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By November 1, 2010No Comments

At the end of September 2010 – and with little fanfare – the Department of Homeland Security and Immigration and Customs Enforcement (ICE) announced settlement of an enforcement action against Abercrombie & Fitch, the nationwide clothing retailer. This settlement is remarkable for several reasons.

The settlement amount is $1,047,110, which is an enormous monetary penalty in today’s economy. More shocking is the fact that this penalty is for paperwork violations only. There are no allegations that Abercrombie & Fitch employed illegal workers or otherwise violated immigration law. Instead, this penalty is solely for improper completion of I-9 forms.

The settlement results from a compliance audit initiated in November 2008. It’s common for ICE to take two years or more to conclude an I-9 paperwork audit.

The second surprise about this settlement is that the I-9 inspection involved the clothing retailer’s Michigan stores, and is apparently not the result of a nationwide compliance audit. The ICE press release states that the company “was fully cooperative during the investigation and no instances of the knowing hire of unauthorized aliens were discovered.” If that is the case, the agreed-upon penalty either reflects an enormous number of violations or very severe fines per violation.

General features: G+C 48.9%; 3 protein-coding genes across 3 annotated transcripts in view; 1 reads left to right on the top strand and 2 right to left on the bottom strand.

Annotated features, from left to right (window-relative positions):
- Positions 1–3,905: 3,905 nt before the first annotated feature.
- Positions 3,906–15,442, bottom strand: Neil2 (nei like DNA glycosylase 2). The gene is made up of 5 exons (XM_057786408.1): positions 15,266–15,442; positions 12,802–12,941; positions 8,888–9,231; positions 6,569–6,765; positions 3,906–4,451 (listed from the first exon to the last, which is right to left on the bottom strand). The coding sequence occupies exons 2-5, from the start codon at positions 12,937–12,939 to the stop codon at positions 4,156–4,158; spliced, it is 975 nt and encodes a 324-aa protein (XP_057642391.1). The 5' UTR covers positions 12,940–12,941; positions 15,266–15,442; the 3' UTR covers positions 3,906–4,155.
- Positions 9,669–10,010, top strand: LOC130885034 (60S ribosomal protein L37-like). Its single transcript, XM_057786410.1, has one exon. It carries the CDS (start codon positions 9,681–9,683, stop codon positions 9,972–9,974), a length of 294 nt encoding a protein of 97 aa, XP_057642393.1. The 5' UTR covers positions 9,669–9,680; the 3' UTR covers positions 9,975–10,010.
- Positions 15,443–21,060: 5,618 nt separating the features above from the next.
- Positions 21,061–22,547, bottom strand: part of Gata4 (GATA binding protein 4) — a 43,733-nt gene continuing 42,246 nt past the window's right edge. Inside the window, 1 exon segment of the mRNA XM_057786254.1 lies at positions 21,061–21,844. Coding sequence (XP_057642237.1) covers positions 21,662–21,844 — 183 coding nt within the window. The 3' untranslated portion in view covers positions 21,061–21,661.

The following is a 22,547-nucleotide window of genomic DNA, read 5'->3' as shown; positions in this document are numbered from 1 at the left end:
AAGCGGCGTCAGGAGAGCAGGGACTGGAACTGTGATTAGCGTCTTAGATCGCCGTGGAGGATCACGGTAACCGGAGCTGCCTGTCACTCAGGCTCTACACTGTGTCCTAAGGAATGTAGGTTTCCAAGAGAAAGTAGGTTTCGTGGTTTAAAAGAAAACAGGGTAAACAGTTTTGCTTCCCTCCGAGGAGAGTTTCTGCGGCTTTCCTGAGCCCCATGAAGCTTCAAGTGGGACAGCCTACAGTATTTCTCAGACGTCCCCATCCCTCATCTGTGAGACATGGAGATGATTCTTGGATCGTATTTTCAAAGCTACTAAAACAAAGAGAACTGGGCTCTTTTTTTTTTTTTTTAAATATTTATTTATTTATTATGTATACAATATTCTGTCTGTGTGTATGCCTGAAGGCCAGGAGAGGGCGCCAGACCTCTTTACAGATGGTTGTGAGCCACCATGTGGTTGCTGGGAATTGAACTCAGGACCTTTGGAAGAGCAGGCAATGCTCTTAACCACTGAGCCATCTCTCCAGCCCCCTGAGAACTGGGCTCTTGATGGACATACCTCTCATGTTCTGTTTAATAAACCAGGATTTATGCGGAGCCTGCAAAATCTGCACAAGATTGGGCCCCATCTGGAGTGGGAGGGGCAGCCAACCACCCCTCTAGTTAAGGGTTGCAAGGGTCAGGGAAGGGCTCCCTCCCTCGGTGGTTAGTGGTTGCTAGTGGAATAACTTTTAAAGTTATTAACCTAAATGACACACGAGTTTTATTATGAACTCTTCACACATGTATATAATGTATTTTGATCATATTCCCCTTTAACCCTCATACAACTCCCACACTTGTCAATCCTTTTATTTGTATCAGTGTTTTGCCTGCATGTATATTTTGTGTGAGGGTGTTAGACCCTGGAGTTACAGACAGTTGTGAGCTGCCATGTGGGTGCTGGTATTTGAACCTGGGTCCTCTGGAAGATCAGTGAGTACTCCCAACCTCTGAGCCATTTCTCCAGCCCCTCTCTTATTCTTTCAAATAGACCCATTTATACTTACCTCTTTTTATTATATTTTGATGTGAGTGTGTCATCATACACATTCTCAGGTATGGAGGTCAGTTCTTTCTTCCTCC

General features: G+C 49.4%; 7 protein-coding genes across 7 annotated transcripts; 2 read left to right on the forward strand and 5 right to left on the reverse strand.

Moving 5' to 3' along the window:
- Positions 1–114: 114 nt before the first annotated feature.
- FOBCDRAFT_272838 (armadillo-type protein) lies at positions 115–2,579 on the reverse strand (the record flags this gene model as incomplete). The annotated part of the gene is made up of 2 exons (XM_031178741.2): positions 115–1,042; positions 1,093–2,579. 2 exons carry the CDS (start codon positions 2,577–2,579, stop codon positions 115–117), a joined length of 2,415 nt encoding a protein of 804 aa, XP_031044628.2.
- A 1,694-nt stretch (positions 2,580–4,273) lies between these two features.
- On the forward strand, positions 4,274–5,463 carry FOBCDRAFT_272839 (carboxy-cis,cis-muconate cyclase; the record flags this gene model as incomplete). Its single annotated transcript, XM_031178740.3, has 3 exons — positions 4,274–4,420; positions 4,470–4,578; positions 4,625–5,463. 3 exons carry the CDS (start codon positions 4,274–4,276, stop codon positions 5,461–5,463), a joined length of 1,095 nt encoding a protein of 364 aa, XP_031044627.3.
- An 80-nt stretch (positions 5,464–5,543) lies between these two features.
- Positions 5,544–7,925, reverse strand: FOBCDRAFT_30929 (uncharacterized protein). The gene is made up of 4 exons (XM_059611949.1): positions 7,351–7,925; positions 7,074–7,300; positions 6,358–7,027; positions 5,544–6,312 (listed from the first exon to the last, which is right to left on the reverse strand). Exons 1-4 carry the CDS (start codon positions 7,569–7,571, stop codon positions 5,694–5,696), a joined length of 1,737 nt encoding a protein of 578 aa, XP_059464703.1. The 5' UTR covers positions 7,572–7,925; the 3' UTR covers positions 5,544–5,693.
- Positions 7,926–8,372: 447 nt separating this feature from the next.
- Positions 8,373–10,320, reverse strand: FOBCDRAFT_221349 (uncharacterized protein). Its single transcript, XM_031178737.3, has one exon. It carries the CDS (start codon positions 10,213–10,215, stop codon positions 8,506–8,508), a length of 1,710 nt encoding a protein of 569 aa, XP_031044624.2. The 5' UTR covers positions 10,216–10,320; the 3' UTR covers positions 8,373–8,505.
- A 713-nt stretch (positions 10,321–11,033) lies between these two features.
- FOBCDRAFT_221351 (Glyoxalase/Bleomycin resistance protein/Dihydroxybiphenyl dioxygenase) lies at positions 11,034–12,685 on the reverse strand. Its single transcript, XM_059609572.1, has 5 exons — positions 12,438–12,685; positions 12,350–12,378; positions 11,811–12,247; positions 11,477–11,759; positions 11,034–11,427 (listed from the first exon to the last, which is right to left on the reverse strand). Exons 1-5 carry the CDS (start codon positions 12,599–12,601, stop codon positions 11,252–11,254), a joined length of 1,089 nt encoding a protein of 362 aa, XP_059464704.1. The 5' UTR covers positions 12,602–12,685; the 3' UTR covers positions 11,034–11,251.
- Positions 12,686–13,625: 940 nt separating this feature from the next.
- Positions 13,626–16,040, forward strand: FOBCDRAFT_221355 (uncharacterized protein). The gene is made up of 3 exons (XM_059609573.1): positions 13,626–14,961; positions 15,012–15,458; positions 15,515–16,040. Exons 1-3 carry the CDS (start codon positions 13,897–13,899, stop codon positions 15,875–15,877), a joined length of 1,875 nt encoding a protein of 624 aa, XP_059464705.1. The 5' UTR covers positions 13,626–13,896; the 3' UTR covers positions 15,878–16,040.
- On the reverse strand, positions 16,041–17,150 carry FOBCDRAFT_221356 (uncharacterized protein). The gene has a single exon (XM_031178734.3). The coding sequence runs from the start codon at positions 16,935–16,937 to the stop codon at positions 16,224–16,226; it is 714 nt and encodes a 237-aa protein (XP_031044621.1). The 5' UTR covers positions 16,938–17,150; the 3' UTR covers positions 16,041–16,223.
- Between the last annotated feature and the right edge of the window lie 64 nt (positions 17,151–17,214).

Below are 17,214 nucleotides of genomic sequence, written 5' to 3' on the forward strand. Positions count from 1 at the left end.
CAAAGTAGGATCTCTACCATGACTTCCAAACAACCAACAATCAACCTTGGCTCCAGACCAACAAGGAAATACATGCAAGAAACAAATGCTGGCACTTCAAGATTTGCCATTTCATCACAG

Third, the violations uncovered during the inspection involved “numerous technology-related deficiencies in Abercrombie & Fitch’s electronic I-9 verification system.” This suggests that the company’s I-9 software vendor was negligent and failed to confirm that its software system achieved proper I-9 compliance or that the company was poorly trained in implementing and administering the electronic I-9 compliance program. In either case, this settlement serves as a wake-up call to all employers using electronic verification systems: Make certain the system ensures proper I-9 compliance and that you are using it correctly.

Even employers that don’t use electronic I-9 compliance systems should note the heavy fines imposed because of this investigation. The ICE press release confirms that the agency has implemented a new, comprehensive strategy to audit and investigate employers, and that this effort has resulted in a record number of civil and criminal penalties against employers. Now is the time to ensure that your compliance will survive an ICE investigation!

To obtain the free 14-step self-audit checklist, click here.

Article courtesy of Worklaw® Network firm Elarbee Thompson (